Beer lovers take heed! Beer Wars wants you on their side. This 2009 documentary goes into the trenches in the war between craft brewers and beer heavy weights (i.e. Anheuser-Busch) in the USA. The film is undoubtedly one sided, throwing it’s lot in with the little guy. Beer Wars paints a very David and Goliath battle between the two factions of the liquor industry. We learn all about how Anheuser-Busch throws its weight around to lobby politicians, preventing change in the industry, swallowing up competitors, and what craft brewers are doing to survive and in some cases, thrive as the only growing segment of the beer industry.
Beer Wars was the creation of Anat Baron, the former head of Mike’s Hard Lemonade. Baron wrote, directed, produced and narrated the film, and although she clearly holds a bias, this does not prevent the film from being a charming look at craft brewers. Baron’s film circles around two main points, both of which she argues to varying degrees of success. She argues that the current beer oligopoly is both poor for consumer choice, and crushes or swallows small businesses, putting people out of work and depriving the industry of creative, alternative offerings. Companies such as Anheuser-Busch dump millions of dollars every year into advertising that sells an image, and hawks a product that the masses have learned to accept. They promote the idea that what you drink defines you. Baron argues that while the image of each beer brand maybe different, they all roughly taste the same, with little variation.
A section of the film also analyzes the United States’ three tier distribution system that was put into place during prohibition. This system was ultimately supposed to keep the liquor distribution fair, by introducing a middle man, thus preventing breweries from selling directly to stores. Unfortunately things are not going according to plan. Currently 70% of distributors are controlled by Anheuser-Busch and carry their products alone, making it exceedingly difficult for independent craft brewers to get on the shelves. Consumers are instead given the illusion of choice, with Anheuser-Busch currently owning a number of domestic and foreign brands including: Budweiser, Stella Artois, Beck’s, Kirin, Hoegarden, Brahma…the list goes on.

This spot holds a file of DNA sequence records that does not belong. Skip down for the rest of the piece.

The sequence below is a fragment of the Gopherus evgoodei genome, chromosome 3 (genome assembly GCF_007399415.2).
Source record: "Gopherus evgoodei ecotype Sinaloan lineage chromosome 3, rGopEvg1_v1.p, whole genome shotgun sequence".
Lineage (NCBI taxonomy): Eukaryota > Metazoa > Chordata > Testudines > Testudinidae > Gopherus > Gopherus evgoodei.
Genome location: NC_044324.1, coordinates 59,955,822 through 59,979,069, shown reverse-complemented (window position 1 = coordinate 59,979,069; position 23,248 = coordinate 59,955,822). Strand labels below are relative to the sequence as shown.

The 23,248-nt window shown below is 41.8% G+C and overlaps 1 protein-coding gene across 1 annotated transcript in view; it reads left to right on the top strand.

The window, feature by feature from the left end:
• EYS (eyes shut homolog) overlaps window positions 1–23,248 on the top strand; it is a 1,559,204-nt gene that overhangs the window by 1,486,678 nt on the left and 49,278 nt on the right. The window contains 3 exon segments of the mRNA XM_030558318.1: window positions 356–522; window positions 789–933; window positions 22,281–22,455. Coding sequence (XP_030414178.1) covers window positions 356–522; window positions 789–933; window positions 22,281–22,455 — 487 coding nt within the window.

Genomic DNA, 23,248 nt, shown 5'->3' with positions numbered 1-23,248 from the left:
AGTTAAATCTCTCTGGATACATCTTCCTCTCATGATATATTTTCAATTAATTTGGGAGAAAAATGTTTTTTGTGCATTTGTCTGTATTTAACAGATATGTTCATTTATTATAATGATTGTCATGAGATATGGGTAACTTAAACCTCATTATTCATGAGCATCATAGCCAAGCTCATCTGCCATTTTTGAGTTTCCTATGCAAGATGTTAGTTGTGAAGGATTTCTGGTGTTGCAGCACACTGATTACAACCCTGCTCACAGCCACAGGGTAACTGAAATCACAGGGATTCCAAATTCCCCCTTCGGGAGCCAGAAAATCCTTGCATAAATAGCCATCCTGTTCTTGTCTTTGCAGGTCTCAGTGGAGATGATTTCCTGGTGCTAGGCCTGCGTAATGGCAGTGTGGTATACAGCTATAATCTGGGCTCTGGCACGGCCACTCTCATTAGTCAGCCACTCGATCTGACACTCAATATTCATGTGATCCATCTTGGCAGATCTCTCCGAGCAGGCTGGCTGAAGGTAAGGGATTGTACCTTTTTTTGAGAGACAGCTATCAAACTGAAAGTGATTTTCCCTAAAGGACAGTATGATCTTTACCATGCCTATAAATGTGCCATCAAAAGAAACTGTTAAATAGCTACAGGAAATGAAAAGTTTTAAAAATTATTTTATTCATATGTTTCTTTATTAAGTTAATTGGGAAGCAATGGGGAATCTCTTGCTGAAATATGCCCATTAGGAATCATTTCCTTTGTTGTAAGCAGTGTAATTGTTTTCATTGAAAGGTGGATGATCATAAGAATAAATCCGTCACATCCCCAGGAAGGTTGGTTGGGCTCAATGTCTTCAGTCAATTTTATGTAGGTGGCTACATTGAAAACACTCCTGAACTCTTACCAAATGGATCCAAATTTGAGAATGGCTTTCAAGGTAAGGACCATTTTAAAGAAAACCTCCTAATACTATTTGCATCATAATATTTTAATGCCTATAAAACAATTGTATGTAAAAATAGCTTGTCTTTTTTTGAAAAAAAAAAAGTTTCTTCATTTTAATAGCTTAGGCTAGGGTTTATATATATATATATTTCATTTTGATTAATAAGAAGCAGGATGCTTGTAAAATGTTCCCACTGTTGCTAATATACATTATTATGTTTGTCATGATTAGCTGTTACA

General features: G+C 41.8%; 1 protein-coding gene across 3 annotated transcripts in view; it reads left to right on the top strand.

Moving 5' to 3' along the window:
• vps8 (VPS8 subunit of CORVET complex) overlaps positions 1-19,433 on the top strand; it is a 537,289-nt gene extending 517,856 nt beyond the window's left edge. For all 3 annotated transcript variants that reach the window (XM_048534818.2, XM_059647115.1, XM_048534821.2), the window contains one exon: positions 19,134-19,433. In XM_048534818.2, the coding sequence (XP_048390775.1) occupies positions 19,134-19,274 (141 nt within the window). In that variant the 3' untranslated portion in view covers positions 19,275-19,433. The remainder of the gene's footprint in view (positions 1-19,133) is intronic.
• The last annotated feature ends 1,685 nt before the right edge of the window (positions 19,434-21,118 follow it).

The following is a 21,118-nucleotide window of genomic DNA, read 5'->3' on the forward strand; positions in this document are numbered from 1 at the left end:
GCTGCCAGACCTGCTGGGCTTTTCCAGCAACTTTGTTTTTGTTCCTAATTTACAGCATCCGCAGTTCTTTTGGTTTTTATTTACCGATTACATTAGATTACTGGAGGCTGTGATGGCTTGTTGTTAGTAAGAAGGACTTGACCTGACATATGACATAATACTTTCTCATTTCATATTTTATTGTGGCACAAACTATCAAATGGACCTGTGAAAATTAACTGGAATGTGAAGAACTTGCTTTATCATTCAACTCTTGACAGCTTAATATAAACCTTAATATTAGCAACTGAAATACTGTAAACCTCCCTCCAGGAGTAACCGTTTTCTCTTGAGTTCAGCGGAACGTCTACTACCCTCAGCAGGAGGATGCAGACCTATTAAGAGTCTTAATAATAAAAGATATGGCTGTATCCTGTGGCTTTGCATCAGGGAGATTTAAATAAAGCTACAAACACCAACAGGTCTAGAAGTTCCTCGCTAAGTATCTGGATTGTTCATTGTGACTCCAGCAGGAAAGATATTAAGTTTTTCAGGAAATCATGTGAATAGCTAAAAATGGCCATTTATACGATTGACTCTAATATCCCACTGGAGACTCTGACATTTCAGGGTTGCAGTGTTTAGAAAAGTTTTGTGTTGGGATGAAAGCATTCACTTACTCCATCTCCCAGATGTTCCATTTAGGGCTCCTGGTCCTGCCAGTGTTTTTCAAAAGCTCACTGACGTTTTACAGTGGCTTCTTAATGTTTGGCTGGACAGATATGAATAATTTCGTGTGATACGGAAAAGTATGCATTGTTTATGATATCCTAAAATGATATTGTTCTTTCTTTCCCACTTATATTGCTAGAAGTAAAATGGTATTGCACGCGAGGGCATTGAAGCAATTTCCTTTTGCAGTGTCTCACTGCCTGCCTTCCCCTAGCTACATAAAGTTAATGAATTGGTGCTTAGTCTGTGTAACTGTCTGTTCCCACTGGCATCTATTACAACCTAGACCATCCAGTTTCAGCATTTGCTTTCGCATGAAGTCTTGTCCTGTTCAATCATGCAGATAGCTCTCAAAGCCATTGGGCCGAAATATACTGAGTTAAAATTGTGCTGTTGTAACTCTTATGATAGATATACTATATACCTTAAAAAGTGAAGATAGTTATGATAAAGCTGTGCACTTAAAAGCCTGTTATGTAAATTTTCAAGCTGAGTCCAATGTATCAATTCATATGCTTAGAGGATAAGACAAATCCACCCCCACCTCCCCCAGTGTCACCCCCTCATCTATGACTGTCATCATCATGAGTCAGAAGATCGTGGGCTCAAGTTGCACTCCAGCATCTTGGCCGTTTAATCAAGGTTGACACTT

Beer Wars hammers in these points and advocates for consumer choice in the beer market. Baron presents the facts in the film in very entertaining way, through interviews, anecdotes, cartoons, old commercials and various facts and figures. Undoubtedly the strongest part of the film is when it follows current craft brewers, some of whom, such as Sam Calagione of Dogfish Head Brewery have already found some success. He took the state of Delaware to task and lobbied to change their restrictive laws around breweries to make it legal for him to brew beer in the state. Calagione is a loveable guy with a Keanu Reeve’s-esque diction. You just want to be his best friend, and boy can he brew some mean beers (I for one have downed the delicious Black and Blue, and the 90 Minute IPA). If you can find Dogfish Head beer anywhere be sure to give it a shot. We also see the other end of the spectrum, highlighted by struggling entrepreneur Rhonda Kallman, the creator of a caffeinated beer called Moonshot. Kallman hustles investors and distributors, desperately trying to get anyone to buy into her product. Though Kallman was a co-founder of Boston Beer Co., she has to start from the bottom with her newest venture and wonders how long she can keep going as she digs herself deeper and deeper into debt.
This film is informative and fun, shedding light on the struggle of craft brewers. With Vancouver’s Craft Beer Week swiftly approaching, this is the perfect introduction to the industry. My advice to you: stock up on your favourite craft brews, and settle in for a night at home with Beer Wars.